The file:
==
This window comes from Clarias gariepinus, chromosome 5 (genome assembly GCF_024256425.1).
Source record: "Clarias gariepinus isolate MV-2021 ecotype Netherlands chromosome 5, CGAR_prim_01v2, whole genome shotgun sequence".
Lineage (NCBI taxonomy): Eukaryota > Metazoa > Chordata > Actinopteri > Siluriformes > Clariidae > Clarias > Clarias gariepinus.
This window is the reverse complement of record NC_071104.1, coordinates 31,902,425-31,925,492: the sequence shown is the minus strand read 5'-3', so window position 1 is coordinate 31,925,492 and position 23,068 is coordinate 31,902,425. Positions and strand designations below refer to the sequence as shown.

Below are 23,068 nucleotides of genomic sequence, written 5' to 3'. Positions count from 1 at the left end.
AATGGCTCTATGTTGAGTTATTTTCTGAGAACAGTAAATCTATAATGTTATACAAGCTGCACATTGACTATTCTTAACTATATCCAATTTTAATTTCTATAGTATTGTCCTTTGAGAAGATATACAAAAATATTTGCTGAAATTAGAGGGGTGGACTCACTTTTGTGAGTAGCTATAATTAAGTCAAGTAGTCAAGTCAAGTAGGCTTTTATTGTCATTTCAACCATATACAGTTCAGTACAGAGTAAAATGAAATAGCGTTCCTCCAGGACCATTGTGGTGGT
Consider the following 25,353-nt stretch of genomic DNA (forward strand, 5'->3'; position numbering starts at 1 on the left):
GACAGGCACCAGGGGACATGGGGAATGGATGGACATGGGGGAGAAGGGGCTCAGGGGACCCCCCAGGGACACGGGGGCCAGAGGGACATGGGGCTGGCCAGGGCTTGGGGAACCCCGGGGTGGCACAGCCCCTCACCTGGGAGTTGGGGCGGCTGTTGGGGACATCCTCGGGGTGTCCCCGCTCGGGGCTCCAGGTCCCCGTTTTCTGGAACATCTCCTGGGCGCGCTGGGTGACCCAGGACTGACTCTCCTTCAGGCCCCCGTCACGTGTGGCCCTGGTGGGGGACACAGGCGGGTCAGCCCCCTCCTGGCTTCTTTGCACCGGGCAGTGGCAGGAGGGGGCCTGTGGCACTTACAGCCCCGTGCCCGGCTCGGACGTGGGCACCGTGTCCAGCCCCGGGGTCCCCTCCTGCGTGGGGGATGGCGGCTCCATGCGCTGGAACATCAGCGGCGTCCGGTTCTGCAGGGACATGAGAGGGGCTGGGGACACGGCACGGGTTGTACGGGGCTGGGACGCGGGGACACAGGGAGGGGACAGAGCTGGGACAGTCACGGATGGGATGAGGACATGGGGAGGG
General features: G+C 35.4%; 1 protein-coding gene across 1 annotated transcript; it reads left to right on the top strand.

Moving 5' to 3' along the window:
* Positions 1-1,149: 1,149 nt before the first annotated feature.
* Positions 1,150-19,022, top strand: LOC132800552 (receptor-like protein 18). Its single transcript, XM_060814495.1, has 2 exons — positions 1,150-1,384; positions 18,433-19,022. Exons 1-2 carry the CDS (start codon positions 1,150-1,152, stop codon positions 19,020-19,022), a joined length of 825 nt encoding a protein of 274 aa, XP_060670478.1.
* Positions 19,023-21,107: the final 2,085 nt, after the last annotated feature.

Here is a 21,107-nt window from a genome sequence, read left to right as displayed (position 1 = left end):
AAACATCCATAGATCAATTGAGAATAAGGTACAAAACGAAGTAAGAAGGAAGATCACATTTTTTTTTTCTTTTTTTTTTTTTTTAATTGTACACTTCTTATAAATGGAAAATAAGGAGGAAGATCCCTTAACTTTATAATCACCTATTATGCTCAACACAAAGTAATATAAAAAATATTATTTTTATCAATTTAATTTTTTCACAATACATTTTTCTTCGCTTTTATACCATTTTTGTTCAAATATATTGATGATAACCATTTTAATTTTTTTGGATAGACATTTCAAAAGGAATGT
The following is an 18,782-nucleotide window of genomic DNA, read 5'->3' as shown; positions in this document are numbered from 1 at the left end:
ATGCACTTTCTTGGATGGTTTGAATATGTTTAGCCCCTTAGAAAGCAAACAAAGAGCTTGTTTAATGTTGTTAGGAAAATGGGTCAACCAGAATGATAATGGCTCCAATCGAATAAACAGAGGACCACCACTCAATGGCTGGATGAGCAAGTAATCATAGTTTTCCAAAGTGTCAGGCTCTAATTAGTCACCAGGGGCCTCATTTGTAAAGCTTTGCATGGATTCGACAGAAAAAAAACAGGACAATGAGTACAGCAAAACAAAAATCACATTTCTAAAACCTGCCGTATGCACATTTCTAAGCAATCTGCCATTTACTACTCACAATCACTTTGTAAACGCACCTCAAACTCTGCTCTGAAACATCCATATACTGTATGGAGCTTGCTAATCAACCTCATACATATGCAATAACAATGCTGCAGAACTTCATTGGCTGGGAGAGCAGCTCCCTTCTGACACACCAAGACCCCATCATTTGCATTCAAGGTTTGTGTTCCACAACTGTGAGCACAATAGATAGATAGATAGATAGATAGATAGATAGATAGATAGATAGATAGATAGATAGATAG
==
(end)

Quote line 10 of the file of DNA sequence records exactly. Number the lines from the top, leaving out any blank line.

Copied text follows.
Moving 5' to 3' along the window: